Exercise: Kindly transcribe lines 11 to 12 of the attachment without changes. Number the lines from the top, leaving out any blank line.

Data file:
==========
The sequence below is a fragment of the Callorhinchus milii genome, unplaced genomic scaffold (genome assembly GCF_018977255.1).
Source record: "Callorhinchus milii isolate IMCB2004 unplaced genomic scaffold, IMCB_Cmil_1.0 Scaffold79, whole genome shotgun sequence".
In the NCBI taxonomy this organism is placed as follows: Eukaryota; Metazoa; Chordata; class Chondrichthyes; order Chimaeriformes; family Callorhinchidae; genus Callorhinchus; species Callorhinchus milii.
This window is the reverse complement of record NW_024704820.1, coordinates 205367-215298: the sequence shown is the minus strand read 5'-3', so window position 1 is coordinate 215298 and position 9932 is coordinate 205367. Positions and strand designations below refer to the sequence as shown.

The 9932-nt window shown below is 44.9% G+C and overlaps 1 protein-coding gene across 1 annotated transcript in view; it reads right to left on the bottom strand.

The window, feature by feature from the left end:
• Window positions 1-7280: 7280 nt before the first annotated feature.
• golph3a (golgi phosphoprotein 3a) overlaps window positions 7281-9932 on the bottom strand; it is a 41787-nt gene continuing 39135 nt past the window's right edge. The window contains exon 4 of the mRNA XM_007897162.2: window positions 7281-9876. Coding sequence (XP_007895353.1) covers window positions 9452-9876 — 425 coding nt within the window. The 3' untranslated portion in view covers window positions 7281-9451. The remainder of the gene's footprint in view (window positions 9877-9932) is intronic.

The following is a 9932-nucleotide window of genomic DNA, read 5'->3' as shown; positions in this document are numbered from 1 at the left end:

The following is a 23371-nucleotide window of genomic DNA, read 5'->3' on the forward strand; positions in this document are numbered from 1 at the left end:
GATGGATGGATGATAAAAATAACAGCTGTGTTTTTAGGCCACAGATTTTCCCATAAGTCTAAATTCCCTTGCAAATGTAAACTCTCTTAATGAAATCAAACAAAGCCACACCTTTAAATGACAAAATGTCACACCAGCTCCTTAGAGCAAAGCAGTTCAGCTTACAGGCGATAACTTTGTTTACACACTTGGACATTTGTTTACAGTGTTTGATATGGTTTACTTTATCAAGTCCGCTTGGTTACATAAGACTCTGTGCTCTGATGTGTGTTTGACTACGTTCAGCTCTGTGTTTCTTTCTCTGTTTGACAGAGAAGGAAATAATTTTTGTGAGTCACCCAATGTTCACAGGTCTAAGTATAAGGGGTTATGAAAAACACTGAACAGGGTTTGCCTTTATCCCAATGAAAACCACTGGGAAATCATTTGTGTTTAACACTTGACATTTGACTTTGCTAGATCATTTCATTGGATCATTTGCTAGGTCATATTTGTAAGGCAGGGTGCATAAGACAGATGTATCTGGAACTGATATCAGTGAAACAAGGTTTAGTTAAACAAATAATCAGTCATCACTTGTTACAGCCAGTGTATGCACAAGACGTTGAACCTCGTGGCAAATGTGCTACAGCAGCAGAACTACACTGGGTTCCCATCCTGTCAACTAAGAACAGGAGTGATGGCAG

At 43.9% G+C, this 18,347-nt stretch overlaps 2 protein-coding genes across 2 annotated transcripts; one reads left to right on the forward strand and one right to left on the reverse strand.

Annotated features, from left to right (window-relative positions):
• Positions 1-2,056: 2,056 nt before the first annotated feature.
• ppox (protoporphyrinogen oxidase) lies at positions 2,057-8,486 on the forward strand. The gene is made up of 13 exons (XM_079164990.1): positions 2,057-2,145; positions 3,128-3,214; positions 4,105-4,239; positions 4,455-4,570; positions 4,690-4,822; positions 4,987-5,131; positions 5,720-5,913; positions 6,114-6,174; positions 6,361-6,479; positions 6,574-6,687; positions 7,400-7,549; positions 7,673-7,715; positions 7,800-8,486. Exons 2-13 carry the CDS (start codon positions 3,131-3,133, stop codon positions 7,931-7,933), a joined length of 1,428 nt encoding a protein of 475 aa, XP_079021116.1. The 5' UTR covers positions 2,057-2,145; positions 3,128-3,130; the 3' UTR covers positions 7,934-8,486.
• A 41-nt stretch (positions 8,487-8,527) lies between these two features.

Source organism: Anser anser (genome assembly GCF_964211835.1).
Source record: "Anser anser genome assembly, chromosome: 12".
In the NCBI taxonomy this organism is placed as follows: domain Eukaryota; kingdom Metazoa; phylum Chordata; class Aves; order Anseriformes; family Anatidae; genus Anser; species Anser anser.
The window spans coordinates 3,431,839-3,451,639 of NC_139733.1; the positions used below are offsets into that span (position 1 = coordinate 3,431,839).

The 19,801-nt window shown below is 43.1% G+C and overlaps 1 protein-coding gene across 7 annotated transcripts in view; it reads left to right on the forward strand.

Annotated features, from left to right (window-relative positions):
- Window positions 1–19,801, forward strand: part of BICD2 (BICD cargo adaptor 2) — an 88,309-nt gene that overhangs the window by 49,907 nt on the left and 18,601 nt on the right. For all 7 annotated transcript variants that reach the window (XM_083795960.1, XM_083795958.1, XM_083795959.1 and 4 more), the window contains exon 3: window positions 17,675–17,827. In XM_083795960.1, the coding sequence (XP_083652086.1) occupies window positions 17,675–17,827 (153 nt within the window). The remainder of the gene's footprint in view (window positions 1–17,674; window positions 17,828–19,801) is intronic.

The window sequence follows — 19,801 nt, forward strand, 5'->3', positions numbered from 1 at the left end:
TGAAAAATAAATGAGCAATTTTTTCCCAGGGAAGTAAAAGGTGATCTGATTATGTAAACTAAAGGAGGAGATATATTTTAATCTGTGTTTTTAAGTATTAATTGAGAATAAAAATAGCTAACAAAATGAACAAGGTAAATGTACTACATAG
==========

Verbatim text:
GATGGATGGATGATAAAAATAACAGCTGTGTTTTTAGGCCACAGATTTTCCCATAAGTCTAAATTCCCTTGCAAATGTAAACTCTCTTAATGAAATCAAACAAAGCCACACCTTTAAATGACAAAATGTCACACCAGCTCCTTAGAGCAAAGCAGTTCAGCTTACAGGCGATAACTTTGTTTACACACTTGGACATTTGTTTACAGTGTTTGATATGGTTTACTTTATCAAGTCCGCTTGGTTACATAAGACTCTGTGCTCTGATGTGTGTTTGACTACGTTCAGCTCTGTGTTTCTTTCTCTGTTTGACAGAGAAGGAAATAATTTTTGTGAGTCACCCAATGTTCACAGGTCTAAGTATAAGGGGTTATGAAAAACACTGAACAGGGTTTGCCTTTATCCCAATGAAAACCACTGGGAAATCATTTGTGTTTAACACTTGACATTTGACTTTGCTAGATCATTTCATTGGATCATTTGCTAGGTCATATTTGTAAGGCAGGGTGCATAAGACAGATGTATCTGGAACTGATATCAGTGAAACAAGGTTTAGTTAAACAAATAATCAGTCATCACTTGTTACAGCCAGTGTATGCACAAGACGTTGAACCTCGTGGCAAATGTGCTACAGCAGCAGAACTACACTGGGTTCCCATCCTGTCAACTAAGAACAGGAGTGATGGCAG

At 43.9% G+C, this 18,347-nt stretch overlaps 2 protein-coding genes across 2 annotated transcripts; one reads left to right on the forward strand and one right to left on the reverse strand.